Recently, Global Integrity’s Africa-based team (Marianne Camerer, Erica Penfold and Dadisai Taderera) hosted an expert roundtable and public seminar to consult on a new set of indicators that will eventually feed into the Ibrahim Index of African Governance. Both events took place at our new offices located in the elegant Armoury building in Woodstock, Cape Town (a city recently awarded Design Capital of the World 2014.)
To develop the new set of governance indicators, and as part of our commitment to consulting with both local and international experts, we invited colleagues from a number of NGOs and universities to share their ideas on what questions (or “indicators”) they would like to see fielded on the continent. Also joining us for the sessions were Daniel Kaufmann, formerly of the World Bank and now advising the Mo Ibrahim Foundation on its index, and Elizabeth McGrath from the Foundation’s office in London.
Marianne provided the context for the discussion, outlining the new five-year partnership Global Integrity has with the Mo Ibrahim Foundation to field a set of indicators in 54 African countries, with the hope that data will be African generated and African owned. Elizabeth McGrath, head of the Ibrahim Index Research Team at the Foundation, provided an overview of the findings of the 2011 Ibrahim Index and pointed to existing gaps in the data that an expert assessment methodology such as Global Integrity’s could address. Daniel shared his classic critique of the myths of governance.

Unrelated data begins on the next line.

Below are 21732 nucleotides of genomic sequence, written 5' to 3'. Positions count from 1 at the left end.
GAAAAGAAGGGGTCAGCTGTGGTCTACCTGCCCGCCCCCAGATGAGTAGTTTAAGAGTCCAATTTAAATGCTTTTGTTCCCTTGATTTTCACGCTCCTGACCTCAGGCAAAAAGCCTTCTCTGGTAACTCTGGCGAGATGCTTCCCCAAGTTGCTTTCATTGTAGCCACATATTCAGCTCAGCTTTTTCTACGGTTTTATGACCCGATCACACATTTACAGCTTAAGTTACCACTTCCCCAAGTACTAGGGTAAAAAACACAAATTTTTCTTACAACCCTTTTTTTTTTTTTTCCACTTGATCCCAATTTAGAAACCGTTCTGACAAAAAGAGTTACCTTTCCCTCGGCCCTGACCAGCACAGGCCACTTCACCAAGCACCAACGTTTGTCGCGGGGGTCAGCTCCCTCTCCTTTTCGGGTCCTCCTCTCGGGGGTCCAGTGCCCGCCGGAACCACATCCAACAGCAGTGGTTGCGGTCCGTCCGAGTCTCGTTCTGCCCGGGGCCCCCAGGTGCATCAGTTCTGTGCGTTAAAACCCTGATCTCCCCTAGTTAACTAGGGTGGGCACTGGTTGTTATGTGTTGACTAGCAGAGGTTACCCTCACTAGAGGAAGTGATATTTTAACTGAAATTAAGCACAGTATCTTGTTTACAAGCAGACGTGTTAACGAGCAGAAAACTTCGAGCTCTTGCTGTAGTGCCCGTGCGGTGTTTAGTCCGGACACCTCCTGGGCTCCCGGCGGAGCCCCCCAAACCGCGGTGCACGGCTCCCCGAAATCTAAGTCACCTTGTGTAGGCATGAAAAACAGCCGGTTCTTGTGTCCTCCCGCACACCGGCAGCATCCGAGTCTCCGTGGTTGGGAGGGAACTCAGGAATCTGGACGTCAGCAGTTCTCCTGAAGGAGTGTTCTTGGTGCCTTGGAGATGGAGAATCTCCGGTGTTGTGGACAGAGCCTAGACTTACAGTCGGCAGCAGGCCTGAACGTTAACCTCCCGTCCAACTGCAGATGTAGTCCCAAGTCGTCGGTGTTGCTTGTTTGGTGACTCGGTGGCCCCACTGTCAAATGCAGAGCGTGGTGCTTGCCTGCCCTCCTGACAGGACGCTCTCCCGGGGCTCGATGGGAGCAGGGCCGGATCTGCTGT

Thoko Madonko (International Budget Partnership), Daryl Balia, Collette Schulz-Herzenberg and Hennie van Vuuren, (Institute for Security Studies), Justin Sylvester (Open Society Foundation), Robert Mattes (University of Cape Town), Amanda Gouws (University of Stellenbosch) and Laurence Piper (University of the Western Cape), all participated in the conversation. We’re grateful for the time they spent with us.
The roundtable discussion led to various suggestions from colleagues as to how the Index could be strengthened, including the addition of more gender-related indicators, questions on youth, and the consideration of rural versus urban distinctions. A lively discussion arose on how to include horizontal as well as vertical accountability measures in the index and also how the Index might capture corruption in the private sector . The role of traditional/customary vs. state law as a means to further understanding the context of African governance was also discussed.
While much work remains to be done to finalize the indicators to be fielded , we have some confidence that the main focus of the new indicator set will be on citizen access and outcomes, and the practical experiences citizens have in engaging with the institutional mechanisms (laws, policies, government agencies) that promote accountability over those in power.
Global Integrity is actively recruiting field teams in all 54 African states to work with us on the upcoming fieldwork. See this blog post for details.
— Erica Penfold